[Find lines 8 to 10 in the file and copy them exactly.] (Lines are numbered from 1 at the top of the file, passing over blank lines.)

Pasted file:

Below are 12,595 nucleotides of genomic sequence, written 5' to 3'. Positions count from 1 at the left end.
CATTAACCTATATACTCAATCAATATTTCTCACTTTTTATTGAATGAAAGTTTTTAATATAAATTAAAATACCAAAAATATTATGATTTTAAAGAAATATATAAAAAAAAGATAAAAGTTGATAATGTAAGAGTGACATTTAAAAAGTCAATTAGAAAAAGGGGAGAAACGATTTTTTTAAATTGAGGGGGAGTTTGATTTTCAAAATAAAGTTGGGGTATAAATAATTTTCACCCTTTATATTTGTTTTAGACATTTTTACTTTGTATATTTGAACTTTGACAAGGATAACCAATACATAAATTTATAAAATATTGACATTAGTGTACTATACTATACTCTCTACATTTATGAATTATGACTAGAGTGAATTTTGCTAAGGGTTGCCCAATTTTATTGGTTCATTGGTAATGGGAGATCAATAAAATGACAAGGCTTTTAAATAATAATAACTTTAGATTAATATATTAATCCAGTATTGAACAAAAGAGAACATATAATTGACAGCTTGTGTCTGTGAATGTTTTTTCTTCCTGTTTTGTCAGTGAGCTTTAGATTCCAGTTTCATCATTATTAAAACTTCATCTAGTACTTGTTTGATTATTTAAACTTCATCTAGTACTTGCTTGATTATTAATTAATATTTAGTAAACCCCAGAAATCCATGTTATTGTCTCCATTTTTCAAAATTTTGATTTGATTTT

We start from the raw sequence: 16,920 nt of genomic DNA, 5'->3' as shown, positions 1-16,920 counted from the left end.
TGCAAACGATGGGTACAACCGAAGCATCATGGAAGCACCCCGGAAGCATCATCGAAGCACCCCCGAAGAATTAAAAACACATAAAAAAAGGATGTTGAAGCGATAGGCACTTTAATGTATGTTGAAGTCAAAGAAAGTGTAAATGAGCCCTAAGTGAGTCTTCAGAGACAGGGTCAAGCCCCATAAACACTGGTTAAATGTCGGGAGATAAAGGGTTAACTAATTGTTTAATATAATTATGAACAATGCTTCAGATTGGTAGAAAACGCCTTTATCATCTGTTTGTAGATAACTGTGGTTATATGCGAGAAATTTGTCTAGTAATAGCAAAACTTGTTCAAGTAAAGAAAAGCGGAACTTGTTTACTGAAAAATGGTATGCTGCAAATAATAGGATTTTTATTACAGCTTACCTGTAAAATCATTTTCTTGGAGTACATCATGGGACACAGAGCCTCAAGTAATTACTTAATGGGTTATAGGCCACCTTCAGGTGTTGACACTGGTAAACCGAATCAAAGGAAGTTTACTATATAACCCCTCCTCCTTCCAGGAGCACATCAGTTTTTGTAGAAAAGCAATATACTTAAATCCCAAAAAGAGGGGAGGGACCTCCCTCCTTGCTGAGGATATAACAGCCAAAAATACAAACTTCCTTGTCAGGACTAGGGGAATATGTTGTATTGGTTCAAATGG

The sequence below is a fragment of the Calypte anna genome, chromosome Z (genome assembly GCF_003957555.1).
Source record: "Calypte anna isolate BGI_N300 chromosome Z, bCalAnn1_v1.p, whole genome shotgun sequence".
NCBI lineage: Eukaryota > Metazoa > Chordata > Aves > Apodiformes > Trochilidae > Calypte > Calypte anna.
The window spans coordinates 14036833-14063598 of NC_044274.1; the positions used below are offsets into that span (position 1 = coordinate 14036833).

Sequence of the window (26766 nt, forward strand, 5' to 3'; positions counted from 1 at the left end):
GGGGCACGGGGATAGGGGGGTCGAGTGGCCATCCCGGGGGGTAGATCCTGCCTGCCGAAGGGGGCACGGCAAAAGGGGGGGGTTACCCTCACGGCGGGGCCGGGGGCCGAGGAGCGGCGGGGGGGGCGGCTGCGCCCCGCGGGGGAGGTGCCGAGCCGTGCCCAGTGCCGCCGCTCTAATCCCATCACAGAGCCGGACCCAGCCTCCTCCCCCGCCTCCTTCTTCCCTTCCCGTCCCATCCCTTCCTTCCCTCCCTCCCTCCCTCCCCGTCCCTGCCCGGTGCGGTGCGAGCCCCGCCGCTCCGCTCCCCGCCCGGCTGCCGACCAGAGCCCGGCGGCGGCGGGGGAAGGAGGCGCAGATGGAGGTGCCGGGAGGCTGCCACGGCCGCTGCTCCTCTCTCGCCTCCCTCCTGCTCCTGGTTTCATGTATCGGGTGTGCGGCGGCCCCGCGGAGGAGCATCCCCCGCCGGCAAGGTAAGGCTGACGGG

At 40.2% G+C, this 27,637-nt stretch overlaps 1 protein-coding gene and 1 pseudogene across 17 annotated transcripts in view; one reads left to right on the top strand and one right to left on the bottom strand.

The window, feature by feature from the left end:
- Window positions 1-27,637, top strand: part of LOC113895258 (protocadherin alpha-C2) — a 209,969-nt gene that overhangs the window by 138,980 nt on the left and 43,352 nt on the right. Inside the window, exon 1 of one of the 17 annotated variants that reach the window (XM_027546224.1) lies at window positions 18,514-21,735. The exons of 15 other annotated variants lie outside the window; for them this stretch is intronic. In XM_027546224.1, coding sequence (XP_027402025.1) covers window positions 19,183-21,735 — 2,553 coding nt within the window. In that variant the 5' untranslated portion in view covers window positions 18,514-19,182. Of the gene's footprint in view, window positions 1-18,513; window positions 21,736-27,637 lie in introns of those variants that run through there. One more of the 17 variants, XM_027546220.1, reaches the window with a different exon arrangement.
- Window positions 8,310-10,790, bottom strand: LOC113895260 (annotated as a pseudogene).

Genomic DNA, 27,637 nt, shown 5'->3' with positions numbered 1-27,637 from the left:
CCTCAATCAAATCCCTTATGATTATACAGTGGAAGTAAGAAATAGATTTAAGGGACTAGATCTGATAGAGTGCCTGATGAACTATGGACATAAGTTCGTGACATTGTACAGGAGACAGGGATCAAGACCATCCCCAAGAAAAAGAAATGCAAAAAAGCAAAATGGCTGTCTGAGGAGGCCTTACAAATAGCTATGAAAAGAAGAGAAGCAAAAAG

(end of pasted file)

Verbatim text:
The window spans coordinates 14036833-14063598 of NC_044274.1; the positions used below are offsets into that span (position 1 = coordinate 14036833).

Sequence of the window (26766 nt, forward strand, 5' to 3'; positions counted from 1 at the left end):
GGGGCACGGGGATAGGGGGGTCGAGTGGCCATCCCGGGGGGTAGATCCTGCCTGCCGAAGGGGGCACGGCAAAAGGGGGGGGTTACCCTCACGGCGGGGCCGGGGGCCGAGGAGCGGCGGGGGGGGCGGCTGCGCCCCGCGGGGGAGGTGCCGAGCCGTGCCCAGTGCCGCCGCTCTAATCCCATCACAGAGCCGGACCCAGCCTCCTCCCCCGCCTCCTTCTTCCCTTCCCGTCCCATCCCTTCCTTCCCTCCCTCCCTCCCTCCCCGTCCCTGCCCGGTGCGGTGCGAGCCCCGCCGCTCCGCTCCCCGCCCGGCTGCCGACCAGAGCCCGGCGGCGGCGGGGGAAGGAGGCGCAGATGGAGGTGCCGGGAGGCTGCCACGGCCGCTGCTCCTCTCTCGCCTCCCTCCTGCTCCTGGTTTCATGTATCGGGTGTGCGGCGGCCCCGCGGAGGAGCATCCCCCGCCGGCAAGGTAAGGCTGACGGG